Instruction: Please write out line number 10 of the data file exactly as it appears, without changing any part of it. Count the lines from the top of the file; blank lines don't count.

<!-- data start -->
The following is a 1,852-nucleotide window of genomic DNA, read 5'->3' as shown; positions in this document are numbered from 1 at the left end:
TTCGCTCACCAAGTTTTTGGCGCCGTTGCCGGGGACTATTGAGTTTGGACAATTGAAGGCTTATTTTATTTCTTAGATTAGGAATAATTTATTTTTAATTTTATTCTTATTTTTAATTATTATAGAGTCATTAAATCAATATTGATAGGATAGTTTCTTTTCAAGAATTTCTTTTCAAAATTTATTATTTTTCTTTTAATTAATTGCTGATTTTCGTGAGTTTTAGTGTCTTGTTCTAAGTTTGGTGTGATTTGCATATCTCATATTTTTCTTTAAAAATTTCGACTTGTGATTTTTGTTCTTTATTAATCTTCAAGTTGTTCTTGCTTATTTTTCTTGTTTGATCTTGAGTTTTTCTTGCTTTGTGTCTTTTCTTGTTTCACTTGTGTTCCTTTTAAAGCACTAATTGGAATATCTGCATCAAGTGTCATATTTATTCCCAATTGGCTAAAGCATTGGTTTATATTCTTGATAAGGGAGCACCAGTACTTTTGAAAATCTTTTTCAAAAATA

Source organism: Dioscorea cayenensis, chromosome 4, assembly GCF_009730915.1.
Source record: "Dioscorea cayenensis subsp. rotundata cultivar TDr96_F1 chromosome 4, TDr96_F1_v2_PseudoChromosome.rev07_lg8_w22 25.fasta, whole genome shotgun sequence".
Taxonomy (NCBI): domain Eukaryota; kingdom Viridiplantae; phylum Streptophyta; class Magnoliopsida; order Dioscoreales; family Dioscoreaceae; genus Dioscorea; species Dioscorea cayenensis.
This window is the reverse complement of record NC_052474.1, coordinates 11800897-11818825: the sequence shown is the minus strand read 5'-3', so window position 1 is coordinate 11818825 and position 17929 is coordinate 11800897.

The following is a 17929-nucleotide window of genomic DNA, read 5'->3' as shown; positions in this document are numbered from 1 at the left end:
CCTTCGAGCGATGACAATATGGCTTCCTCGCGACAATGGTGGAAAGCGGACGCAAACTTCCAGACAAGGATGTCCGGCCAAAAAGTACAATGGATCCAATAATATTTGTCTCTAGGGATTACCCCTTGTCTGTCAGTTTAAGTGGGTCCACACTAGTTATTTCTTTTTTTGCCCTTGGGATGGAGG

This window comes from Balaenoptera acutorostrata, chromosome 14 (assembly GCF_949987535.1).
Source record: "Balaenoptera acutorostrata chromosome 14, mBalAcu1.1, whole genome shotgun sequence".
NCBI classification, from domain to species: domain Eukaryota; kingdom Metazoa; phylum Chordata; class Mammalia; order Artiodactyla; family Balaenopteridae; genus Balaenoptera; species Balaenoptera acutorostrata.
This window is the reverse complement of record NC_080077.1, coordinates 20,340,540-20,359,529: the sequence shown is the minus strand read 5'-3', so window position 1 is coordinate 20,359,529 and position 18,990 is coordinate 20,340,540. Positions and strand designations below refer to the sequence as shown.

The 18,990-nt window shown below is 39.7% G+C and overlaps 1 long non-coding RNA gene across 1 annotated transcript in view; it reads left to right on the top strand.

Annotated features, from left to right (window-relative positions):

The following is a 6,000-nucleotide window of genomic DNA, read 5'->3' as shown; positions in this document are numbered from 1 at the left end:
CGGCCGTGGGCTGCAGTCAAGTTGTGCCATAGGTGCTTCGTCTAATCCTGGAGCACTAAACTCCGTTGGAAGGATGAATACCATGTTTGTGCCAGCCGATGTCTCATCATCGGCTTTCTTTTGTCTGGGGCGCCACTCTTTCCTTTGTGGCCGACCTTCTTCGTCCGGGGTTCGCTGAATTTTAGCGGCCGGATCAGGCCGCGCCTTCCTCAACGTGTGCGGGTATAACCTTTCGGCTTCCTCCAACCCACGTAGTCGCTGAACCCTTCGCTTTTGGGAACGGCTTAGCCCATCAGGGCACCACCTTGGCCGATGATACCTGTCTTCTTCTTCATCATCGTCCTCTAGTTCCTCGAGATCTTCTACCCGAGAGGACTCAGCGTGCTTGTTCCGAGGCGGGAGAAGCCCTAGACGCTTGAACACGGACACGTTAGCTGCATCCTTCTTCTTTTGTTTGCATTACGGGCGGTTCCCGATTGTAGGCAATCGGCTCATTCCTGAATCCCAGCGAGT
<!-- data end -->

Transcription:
Source record: "Balaenoptera acutorostrata chromosome 14, mBalAcu1.1, whole genome shotgun sequence".